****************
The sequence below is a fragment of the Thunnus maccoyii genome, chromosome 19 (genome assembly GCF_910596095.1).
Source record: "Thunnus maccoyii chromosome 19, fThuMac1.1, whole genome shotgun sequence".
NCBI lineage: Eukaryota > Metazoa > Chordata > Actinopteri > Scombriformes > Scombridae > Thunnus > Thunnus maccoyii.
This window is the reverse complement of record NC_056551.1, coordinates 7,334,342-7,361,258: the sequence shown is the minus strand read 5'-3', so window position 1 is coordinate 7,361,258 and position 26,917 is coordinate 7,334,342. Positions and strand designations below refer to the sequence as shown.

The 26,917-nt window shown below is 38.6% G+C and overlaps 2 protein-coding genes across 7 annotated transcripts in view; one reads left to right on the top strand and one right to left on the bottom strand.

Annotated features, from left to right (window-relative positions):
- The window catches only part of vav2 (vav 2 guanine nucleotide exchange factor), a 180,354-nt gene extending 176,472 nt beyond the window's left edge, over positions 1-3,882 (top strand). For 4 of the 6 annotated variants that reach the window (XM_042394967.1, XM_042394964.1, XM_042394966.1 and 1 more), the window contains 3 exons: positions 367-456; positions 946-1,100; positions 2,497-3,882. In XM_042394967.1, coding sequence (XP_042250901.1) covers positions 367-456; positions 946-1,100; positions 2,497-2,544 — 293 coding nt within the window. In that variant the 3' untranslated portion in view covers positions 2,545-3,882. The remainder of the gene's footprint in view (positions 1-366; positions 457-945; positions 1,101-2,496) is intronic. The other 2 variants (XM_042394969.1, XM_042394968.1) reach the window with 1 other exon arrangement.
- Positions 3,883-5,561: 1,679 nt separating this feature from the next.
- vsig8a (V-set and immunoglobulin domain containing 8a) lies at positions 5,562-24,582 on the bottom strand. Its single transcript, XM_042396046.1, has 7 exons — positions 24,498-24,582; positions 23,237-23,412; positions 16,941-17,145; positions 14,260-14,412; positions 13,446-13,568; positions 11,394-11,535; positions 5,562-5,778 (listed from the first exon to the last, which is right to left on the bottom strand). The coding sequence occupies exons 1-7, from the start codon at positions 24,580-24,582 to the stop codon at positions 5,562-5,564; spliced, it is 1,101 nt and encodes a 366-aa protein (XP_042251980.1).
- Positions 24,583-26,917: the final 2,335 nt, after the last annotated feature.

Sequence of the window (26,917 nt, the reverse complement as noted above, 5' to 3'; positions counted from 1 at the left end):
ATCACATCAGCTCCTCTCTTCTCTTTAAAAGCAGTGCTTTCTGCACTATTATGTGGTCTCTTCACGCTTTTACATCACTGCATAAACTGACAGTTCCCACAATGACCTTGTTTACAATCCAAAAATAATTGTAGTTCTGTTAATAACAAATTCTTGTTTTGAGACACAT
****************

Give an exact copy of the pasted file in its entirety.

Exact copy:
The sequence below is a fragment of the Thunnus maccoyii genome, chromosome 19 (genome assembly GCF_910596095.1).
Source record: "Thunnus maccoyii chromosome 19, fThuMac1.1, whole genome shotgun sequence".
NCBI lineage: Eukaryota > Metazoa > Chordata > Actinopteri > Scombriformes > Scombridae > Thunnus > Thunnus maccoyii.
This window is the reverse complement of record NC_056551.1, coordinates 7,334,342-7,361,258: the sequence shown is the minus strand read 5'-3', so window position 1 is coordinate 7,361,258 and position 26,917 is coordinate 7,334,342. Positions and strand designations below refer to the sequence as shown.

The 26,917-nt window shown below is 38.6% G+C and overlaps 2 protein-coding genes across 7 annotated transcripts in view; one reads left to right on the top strand and one right to left on the bottom strand.

Annotated features, from left to right (window-relative positions):
- The window catches only part of vav2 (vav 2 guanine nucleotide exchange factor), a 180,354-nt gene extending 176,472 nt beyond the window's left edge, over positions 1-3,882 (top strand). For 4 of the 6 annotated variants that reach the window (XM_042394967.1, XM_042394964.1, XM_042394966.1 and 1 more), the window contains 3 exons: positions 367-456; positions 946-1,100; positions 2,497-3,882. In XM_042394967.1, coding sequence (XP_042250901.1) covers positions 367-456; positions 946-1,100; positions 2,497-2,544 — 293 coding nt within the window. In that variant the 3' untranslated portion in view covers positions 2,545-3,882. The remainder of the gene's footprint in view (positions 1-366; positions 457-945; positions 1,101-2,496) is intronic. The other 2 variants (XM_042394969.1, XM_042394968.1) reach the window with 1 other exon arrangement.
- Positions 3,883-5,561: 1,679 nt separating this feature from the next.
- vsig8a (V-set and immunoglobulin domain containing 8a) lies at positions 5,562-24,582 on the bottom strand. Its single transcript, XM_042396046.1, has 7 exons — positions 24,498-24,582; positions 23,237-23,412; positions 16,941-17,145; positions 14,260-14,412; positions 13,446-13,568; positions 11,394-11,535; positions 5,562-5,778 (listed from the first exon to the last, which is right to left on the bottom strand). The coding sequence occupies exons 1-7, from the start codon at positions 24,580-24,582 to the stop codon at positions 5,562-5,564; spliced, it is 1,101 nt and encodes a 366-aa protein (XP_042251980.1).
- Positions 24,583-26,917: the final 2,335 nt, after the last annotated feature.

Sequence of the window (26,917 nt, the reverse complement as noted above, 5' to 3'; positions counted from 1 at the left end):
ATCACATCAGCTCCTCTCTTCTCTTTAAAAGCAGTGCTTTCTGCACTATTATGTGGTCTCTTCACGCTTTTACATCACTGCATAAACTGACAGTTCCCACAATGACCTTGTTTACAATCCAAAAATAATTGTAGTTCTGTTAATAACAAATTCTTGTTTTGAGACACAT